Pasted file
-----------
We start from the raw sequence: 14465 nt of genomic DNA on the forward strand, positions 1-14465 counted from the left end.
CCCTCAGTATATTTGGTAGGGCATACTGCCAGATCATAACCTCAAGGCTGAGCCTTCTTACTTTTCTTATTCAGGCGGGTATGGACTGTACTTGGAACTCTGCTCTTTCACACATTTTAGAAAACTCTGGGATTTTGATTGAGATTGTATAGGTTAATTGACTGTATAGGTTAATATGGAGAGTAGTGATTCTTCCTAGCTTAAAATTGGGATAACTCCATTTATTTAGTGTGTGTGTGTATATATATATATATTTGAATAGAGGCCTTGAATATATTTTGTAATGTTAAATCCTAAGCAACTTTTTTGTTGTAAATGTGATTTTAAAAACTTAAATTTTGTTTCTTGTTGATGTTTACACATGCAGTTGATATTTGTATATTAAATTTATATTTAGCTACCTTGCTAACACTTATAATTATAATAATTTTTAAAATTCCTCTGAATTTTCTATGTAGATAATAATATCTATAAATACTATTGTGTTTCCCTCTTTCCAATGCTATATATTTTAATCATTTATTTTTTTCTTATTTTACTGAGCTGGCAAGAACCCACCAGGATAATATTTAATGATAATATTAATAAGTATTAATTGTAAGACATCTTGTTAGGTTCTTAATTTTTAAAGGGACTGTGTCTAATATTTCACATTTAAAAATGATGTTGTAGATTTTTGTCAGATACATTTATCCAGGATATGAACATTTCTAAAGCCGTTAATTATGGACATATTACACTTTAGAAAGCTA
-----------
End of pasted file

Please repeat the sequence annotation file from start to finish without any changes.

We start from the raw sequence: 14465 nt of genomic DNA on the forward strand, positions 1-14465 counted from the left end.
CCCTCAGTATATTTGGTAGGGCATACTGCCAGATCATAACCTCAAGGCTGAGCCTTCTTACTTTTCTTATTCAGGCGGGTATGGACTGTACTTGGAACTCTGCTCTTTCACACATTTTAGAAAACTCTGGGATTTTGATTGAGATTGTATAGGTTAATTGACTGTATAGGTTAATATGGAGAGTAGTGATTCTTCCTAGCTTAAAATTGGGATAACTCCATTTATTTAGTGTGTGTGTGTATATATATATATATTTGAATAGAGGCCTTGAATATATTTTGTAATGTTAAATCCTAAGCAACTTTTTTGTTGTAAATGTGATTTTAAAAACTTAAATTTTGTTTCTTGTTGATGTTTACACATGCAGTTGATATTTGTATATTAAATTTATATTTAGCTACCTTGCTAACACTTATAATTATAATAATTTTTAAAATTCCTCTGAATTTTCTATGTAGATAATAATATCTATAAATACTATTGTGTTTCCCTCTTTCCAATGCTATATATTTTAATCATTTATTTTTTTCTTATTTTACTGAGCTGGCAAGAACCCACCAGGATAATATTTAATGATAATATTAATAAGTATTAATTGTAAGACATCTTGTTAGGTTCTTAATTTTTAAAGGGACTGTGTCTAATATTTCACATTTAAAAATGATGTTGTAGATTTTTGTCAGATACATTTATCCAGGATATGAACATTTCTAAAGCCGTTAATTATGGACATATTACACTTTAGAAAGCTA